USD/JPY gains on upbeat U.S retails sales figures

Better-than-expected U.S. retail sales gave the dollar a shot in the arm against the yen on Monday, rekindling sentiments that U.S. recovery is gaining steam after a rough winter and will keep the Federal Reserve on course to winding down stimulus programs this year.

In U.S. trading, USD/JPY was up 0.22% and trading at 101.84, up from a session low of 101.42 and off a high of 101.01.

The pair was expected to test support at 101.33, Friday's low, and resistance at 104.12, the high from April 4.

The Commerce Department reported earlier that U.S. retail sales rose 1.1% in March, exceeding expectations for a 0.8% gain. Retail sales in February were revised up to a 0.7% increase from a previously estimated 0.3% rise.

Core retail sales, which exclude automobiles, rose 0.7% last month, beating expectations for a 0.5% reading, after a 0.3% gain in February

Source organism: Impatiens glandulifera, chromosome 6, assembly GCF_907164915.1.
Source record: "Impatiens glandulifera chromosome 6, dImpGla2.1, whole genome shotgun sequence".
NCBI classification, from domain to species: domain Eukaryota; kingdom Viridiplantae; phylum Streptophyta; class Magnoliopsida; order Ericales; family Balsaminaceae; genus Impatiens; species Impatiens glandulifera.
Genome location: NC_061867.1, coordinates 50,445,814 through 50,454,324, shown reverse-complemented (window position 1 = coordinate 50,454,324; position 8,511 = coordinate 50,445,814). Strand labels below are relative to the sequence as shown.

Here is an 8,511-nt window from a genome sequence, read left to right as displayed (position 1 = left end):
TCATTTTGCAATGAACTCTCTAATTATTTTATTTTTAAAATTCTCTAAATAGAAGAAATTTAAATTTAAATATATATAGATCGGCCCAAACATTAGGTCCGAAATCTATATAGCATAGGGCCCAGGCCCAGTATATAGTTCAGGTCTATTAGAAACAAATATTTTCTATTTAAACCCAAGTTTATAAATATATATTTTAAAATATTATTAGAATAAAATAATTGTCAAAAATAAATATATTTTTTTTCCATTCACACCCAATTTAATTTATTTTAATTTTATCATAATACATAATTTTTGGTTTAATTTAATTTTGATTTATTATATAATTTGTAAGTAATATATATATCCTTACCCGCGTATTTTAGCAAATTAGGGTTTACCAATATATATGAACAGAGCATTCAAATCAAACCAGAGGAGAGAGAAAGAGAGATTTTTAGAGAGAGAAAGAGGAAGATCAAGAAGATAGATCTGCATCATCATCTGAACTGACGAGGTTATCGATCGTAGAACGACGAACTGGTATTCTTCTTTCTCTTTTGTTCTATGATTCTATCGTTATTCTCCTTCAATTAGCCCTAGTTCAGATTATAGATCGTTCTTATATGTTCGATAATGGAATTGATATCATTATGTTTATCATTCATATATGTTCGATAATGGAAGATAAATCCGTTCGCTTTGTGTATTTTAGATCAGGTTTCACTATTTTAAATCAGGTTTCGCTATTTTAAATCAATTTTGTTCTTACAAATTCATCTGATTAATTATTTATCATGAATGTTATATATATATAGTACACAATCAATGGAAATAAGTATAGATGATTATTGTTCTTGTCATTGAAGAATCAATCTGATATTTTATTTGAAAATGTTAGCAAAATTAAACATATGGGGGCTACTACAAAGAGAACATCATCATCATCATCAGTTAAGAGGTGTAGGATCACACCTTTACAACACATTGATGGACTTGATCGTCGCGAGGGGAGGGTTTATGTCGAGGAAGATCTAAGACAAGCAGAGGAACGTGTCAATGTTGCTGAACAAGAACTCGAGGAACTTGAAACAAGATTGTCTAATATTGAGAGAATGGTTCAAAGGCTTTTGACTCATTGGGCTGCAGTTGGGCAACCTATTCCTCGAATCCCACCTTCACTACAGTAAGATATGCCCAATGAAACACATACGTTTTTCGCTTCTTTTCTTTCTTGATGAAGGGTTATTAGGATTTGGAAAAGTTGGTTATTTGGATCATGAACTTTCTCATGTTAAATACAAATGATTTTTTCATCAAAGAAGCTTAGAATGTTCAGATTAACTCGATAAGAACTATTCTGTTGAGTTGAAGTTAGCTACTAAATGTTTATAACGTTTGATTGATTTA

Consumer demand drives the bulk of U.S. economic output, and the numbers fueled expectations that a slew of soft economic indicators hitting the wire earlier this year were the product of rough winter weather and not a softening of underlying demand.

The data also fueled sentiments that the Federal Reserve will continue to wind down its monthly asset-purchasing program as the year unfolds.

Fed asset purchases, currently standing at $55 billion a month, weaken the greenback by suppressing borrowing costs to spur recovery, though talk of waning monetary intervention often strengthens the U.S. currency.

Elsewhere in the U.S., data revealed U.S. business inventories rose less than expected.

In a report, Census Bureau reported earlier that U.S. business inventories rose 0.4% in February from 0.4% in the preceding month.

Analysts were expecting a 0.5% reading in February.

The yen, meanwhile, was up against the euro and up against the pound, with EUR/JPY down 0.24% at 140.77, and GBP/JPY trading up 0.25% at 170.47.

The euro slid after ECB President Mario Draghi said Saturday that further gains in the euro would trigger additional monetary easing to keep consumer prices in comfort zones.

'A strengthening of the exchange rate requires further monetary stimulus. That is an important dimension for our price stability,' he said.

On Tuesday, Fed Chair Janet Yellen is to speak; her comments will be closely watched.